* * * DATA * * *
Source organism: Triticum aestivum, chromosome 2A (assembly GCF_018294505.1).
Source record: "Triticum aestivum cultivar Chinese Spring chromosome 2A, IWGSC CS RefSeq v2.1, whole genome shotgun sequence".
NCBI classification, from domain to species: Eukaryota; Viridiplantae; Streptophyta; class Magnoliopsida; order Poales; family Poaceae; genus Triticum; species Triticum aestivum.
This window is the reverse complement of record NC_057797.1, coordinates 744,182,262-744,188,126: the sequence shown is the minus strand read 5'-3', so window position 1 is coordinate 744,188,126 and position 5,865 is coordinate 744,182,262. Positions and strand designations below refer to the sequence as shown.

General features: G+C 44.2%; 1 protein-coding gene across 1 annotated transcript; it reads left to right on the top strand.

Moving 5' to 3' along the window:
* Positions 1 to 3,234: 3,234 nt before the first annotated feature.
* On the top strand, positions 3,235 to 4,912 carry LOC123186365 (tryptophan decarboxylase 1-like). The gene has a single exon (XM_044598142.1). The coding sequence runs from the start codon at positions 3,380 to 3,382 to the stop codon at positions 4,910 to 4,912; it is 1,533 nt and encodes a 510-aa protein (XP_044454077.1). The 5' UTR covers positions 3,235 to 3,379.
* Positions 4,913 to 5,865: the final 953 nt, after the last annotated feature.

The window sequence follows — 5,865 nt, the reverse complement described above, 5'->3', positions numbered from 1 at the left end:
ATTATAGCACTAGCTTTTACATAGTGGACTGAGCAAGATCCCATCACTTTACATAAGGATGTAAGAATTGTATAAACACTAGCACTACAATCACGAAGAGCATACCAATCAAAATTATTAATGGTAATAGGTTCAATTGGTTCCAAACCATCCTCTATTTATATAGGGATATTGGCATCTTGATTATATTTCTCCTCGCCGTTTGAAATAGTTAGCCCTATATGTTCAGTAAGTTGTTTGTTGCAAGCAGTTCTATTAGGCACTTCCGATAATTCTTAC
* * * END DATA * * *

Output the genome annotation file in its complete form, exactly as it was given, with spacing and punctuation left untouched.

Source organism: Triticum aestivum, chromosome 2A (assembly GCF_018294505.1).
Source record: "Triticum aestivum cultivar Chinese Spring chromosome 2A, IWGSC CS RefSeq v2.1, whole genome shotgun sequence".
NCBI classification, from domain to species: Eukaryota; Viridiplantae; Streptophyta; class Magnoliopsida; order Poales; family Poaceae; genus Triticum; species Triticum aestivum.
This window is the reverse complement of record NC_057797.1, coordinates 744,182,262-744,188,126: the sequence shown is the minus strand read 5'-3', so window position 1 is coordinate 744,188,126 and position 5,865 is coordinate 744,182,262. Positions and strand designations below refer to the sequence as shown.

General features: G+C 44.2%; 1 protein-coding gene across 1 annotated transcript; it reads left to right on the top strand.

Moving 5' to 3' along the window:
* Positions 1 to 3,234: 3,234 nt before the first annotated feature.
* On the top strand, positions 3,235 to 4,912 carry LOC123186365 (tryptophan decarboxylase 1-like). The gene has a single exon (XM_044598142.1). The coding sequence runs from the start codon at positions 3,380 to 3,382 to the stop codon at positions 4,910 to 4,912; it is 1,533 nt and encodes a 510-aa protein (XP_044454077.1). The 5' UTR covers positions 3,235 to 3,379.
* Positions 4,913 to 5,865: the final 953 nt, after the last annotated feature.

The window sequence follows — 5,865 nt, the reverse complement described above, 5'->3', positions numbered from 1 at the left end:
ATTATAGCACTAGCTTTTACATAGTGGACTGAGCAAGATCCCATCACTTTACATAAGGATGTAAGAATTGTATAAACACTAGCACTACAATCACGAAGAGCATACCAATCAAAATTATTAATGGTAATAGGTTCAATTGGTTCCAAACCATCCTCTATTTATATAGGGATATTGGCATCTTGATTATATTTCTCCTCGCCGTTTGAAATAGTTAGCCCTATATGTTCAGTAAGTTGTTTGTTGCAAGCAGTTCTATTAGGCACTTCCGATAATTCTTAC